I have tracked down a long-out-of-print, brief story by Rosemary Sutcliff which is new to me. In a 1967 Bodley Head collection The House of the Nightmare and Other Eerie Tales, chosen by Kathleen Lines, The Man Who Died at Sea is a story about Rosemary Sutcliff’s mother (my great-aunt) and her Second Sight.  I am going to re-produce it here on the blog over several posts. It starts:

My mother was not quite like most people’s mothers. She came, as far as anybody knew, of good hard-headed North Country Saxon on both sides, but should by rights have been Irish or Highland Scots. She had what people called the ‘Celtic temperament’, up one instant and down the next, and making sure that my father and I were up and down with her. When she was down, it was as though a brown fog hung over the whole house, and when she started going up again, it was as though the sun had come out and the birds started singing. Living with her had never a dull moment, but it could be rather unnerving, for she had, unquestionably, a touch of the Second Sight, another thing one expects of a Celt more than a Saxon.

She saw our beloved old dog lying in his accustomed lace before the hall fire, six or so weeks after he died; and she heard things—the same old dog padding around  the house, even years later; footsteps and voices that weren’t there for other people; and occasionally she knew that certain things were going to happen, but they happened often enough for my father and I not to like it very much when she predicted something bad. (It generally seems to be future trouble and not rejoicings, that shows itself to the person with Second Sight.)

To be continued…..

Read Full Post »

Ursula Le Guin book cover(Adapted from first post: April 25, 2012)

On Twitter … Nick Cook quotes fantasy and science fiction author Ursula Le Guin on writing for children: “Sure, it’s simple, writing for kids. Just as simple as bringing them up!”  I was minded to find the context for the comment. It was was new to me, and Rosemary did not have children, just her appallingly untrained dogs, but I imagined she would have agreed.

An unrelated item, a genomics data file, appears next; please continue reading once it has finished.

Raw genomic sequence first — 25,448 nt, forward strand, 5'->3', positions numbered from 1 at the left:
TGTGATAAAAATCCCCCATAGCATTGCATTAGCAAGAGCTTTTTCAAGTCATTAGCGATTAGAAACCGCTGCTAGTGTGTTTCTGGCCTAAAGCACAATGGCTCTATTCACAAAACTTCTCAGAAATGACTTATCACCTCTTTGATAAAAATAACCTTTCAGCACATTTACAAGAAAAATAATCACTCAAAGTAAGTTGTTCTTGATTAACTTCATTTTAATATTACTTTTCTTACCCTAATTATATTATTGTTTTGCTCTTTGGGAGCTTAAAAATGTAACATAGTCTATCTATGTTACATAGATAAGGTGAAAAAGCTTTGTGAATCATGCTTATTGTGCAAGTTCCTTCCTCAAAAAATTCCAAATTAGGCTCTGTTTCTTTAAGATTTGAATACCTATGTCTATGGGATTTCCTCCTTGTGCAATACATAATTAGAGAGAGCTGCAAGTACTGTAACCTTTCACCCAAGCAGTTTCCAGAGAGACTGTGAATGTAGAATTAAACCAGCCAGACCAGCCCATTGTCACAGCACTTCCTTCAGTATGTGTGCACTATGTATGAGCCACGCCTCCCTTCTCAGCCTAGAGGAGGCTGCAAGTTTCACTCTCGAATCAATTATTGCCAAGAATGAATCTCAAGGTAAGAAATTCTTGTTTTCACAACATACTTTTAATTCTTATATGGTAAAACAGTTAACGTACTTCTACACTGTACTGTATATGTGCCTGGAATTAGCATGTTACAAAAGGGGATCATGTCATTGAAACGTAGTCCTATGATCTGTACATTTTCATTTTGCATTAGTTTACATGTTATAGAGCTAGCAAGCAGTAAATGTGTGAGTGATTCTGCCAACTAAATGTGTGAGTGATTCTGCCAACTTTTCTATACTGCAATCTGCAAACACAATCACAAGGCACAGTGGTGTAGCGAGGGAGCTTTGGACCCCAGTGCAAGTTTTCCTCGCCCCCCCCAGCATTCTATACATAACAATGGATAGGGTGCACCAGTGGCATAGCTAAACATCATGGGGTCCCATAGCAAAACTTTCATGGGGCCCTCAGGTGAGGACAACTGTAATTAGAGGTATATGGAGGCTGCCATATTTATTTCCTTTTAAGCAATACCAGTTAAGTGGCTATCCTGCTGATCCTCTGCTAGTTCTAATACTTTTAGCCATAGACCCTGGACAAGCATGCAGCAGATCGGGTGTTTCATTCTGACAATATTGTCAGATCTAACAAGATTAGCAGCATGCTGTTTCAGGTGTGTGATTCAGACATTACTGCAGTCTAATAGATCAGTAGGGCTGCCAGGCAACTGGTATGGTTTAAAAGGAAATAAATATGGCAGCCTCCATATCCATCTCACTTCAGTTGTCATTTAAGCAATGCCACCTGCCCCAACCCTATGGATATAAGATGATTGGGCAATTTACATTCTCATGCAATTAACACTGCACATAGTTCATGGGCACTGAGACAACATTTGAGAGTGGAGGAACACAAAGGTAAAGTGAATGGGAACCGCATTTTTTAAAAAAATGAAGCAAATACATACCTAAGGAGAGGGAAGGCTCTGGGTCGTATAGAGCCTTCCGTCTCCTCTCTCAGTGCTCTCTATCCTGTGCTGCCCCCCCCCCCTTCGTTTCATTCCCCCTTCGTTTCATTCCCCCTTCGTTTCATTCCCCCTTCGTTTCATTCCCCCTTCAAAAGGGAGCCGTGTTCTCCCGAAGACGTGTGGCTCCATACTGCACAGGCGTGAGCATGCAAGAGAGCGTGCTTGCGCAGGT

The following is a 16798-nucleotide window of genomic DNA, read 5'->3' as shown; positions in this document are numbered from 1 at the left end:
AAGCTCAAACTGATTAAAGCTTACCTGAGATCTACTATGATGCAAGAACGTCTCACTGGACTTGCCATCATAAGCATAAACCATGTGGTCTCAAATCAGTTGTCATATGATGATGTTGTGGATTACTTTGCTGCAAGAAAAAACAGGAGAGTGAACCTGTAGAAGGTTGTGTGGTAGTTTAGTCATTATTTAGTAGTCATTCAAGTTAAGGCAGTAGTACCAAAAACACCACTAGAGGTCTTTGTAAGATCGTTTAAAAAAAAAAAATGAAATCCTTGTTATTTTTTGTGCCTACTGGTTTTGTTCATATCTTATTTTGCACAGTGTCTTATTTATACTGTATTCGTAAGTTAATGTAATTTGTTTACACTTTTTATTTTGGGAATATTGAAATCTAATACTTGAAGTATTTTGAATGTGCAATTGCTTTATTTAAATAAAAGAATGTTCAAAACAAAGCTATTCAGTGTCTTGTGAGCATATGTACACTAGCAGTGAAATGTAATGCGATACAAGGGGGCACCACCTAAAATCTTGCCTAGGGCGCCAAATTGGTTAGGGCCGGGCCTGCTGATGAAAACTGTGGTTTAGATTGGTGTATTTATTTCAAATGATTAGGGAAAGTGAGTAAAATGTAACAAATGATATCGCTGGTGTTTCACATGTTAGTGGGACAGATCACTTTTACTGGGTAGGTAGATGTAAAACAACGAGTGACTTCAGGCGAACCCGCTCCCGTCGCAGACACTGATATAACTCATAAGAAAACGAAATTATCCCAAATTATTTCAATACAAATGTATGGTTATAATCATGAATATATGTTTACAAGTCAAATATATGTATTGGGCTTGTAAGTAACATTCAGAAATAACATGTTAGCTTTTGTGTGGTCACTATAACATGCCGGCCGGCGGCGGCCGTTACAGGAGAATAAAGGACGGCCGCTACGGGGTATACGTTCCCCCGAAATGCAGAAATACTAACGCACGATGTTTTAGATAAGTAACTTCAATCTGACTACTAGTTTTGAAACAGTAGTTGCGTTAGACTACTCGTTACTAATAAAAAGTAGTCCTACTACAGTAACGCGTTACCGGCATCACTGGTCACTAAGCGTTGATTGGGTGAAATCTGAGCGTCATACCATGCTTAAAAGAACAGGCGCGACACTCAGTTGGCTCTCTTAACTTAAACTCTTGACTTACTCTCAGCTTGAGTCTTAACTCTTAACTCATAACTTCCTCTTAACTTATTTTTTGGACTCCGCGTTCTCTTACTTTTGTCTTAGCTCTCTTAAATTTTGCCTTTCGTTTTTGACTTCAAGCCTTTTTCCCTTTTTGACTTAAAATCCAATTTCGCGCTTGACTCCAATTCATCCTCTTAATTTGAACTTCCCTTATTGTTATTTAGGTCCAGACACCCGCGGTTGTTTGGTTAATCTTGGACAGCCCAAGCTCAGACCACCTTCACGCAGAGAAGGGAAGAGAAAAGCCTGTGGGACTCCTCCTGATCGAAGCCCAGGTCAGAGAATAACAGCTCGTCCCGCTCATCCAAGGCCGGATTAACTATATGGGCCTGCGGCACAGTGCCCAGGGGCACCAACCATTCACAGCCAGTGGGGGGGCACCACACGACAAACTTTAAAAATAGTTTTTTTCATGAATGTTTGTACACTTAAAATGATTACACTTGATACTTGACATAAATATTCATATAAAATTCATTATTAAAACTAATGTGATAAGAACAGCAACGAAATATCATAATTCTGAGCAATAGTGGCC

Mind you, Rosemary Sutcliff did firmly resist using the word ‘kids’ for children; a kid, she used to say to me, is a young goat.

Anyway, the context is this: Le Guin wrote in an essay first published in 1979.  (more…)

Read Full Post »

Rosemary Sutcliff, author of The Eagle of the Ninth, drew on a ‘large lump of unlived childhood’ as she tried to show in her children’s books that good beats evil, and satisfaction can come from doing ‘right.  Because of  Still’s Disease she missed much usual childhood activity with long bouts of illness and many lengthy hospital stays.

I was trained at art school, but then the desire to scribble came over me. I got my interest in history from my mother who had a sort of minstrel’s, rather than historian’s knowedge. Inaccurate, but full of colourful legend. I disliked history at school.

They do say that to be a successful children’s writer one has to have a large lump of unlived childhood in one. I certainly think I have that.

You have to show children that good does overcome evil, but that does not necessarily mean that the old lady you helped then paid for your ballet lessons. The satisfaction should just be coming from the fact that you have done right.

Read Full Post »

Older Posts »

Follow

Get every new post delivered to your Inbox.

Join 1,065 other followers